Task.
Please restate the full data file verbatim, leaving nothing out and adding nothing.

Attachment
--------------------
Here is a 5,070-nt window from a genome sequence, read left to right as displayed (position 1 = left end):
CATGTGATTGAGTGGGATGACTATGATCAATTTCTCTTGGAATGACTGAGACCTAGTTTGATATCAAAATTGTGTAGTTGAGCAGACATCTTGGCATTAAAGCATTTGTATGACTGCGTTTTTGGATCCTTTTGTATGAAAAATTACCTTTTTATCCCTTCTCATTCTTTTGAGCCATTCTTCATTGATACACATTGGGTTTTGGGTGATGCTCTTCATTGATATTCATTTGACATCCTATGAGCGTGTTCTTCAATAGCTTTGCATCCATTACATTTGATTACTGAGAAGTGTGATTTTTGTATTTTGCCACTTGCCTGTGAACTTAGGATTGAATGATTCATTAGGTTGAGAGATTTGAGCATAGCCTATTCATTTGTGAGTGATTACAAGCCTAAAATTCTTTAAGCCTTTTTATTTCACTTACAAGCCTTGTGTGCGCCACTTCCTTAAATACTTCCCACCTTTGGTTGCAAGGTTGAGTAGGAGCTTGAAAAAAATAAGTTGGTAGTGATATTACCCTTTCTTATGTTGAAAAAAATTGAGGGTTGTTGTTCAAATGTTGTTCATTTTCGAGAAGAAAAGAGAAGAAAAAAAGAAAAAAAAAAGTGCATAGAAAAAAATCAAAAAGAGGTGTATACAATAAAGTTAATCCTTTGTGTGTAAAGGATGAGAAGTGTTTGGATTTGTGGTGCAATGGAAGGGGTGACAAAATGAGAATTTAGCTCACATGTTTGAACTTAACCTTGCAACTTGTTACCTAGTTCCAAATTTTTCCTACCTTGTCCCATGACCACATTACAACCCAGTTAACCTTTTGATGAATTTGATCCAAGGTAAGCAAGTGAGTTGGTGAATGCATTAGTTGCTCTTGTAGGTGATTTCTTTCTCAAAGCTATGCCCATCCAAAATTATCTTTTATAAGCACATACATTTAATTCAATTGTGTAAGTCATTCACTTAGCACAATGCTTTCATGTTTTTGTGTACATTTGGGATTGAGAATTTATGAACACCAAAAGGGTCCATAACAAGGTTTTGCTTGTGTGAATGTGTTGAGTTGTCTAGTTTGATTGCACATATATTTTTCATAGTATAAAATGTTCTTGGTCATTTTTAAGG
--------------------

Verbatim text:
Here is a 5,070-nt window from a genome sequence, read left to right as displayed (position 1 = left end):
CATGTGATTGAGTGGGATGACTATGATCAATTTCTCTTGGAATGACTGAGACCTAGTTTGATATCAAAATTGTGTAGTTGAGCAGACATCTTGGCATTAAAGCATTTGTATGACTGCGTTTTTGGATCCTTTTGTATGAAAAATTACCTTTTTATCCCTTCTCATTCTTTTGAGCCATTCTTCATTGATACACATTGGGTTTTGGGTGATGCTCTTCATTGATATTCATTTGACATCCTATGAGCGTGTTCTTCAATAGCTTTGCATCCATTACATTTGATTACTGAGAAGTGTGATTTTTGTATTTTGCCACTTGCCTGTGAACTTAGGATTGAATGATTCATTAGGTTGAGAGATTTGAGCATAGCCTATTCATTTGTGAGTGATTACAAGCCTAAAATTCTTTAAGCCTTTTTATTTCACTTACAAGCCTTGTGTGCGCCACTTCCTTAAATACTTCCCACCTTTGGTTGCAAGGTTGAGTAGGAGCTTGAAAAAAATAAGTTGGTAGTGATATTACCCTTTCTTATGTTGAAAAAAATTGAGGGTTGTTGTTCAAATGTTGTTCATTTTCGAGAAGAAAAGAGAAGAAAAAAAGAAAAAAAAAAGTGCATAGAAAAAAATCAAAAAGAGGTGTATACAATAAAGTTAATCCTTTGTGTGTAAAGGATGAGAAGTGTTTGGATTTGTGGTGCAATGGAAGGGGTGACAAAATGAGAATTTAGCTCACATGTTTGAACTTAACCTTGCAACTTGTTACCTAGTTCCAAATTTTTCCTACCTTGTCCCATGACCACATTACAACCCAGTTAACCTTTTGATGAATTTGATCCAAGGTAAGCAAGTGAGTTGGTGAATGCATTAGTTGCTCTTGTAGGTGATTTCTTTCTCAAAGCTATGCCCATCCAAAATTATCTTTTATAAGCACATACATTTAATTCAATTGTGTAAGTCATTCACTTAGCACAATGCTTTCATGTTTTTGTGTACATTTGGGATTGAGAATTTATGAACACCAAAAGGGTCCATAACAAGGTTTTGCTTGTGTGAATGTGTTGAGTTGTCTAGTTTGATTGCACATATATTTTTCATAGTATAAAATGTTCTTGGTCATTTTTAAGG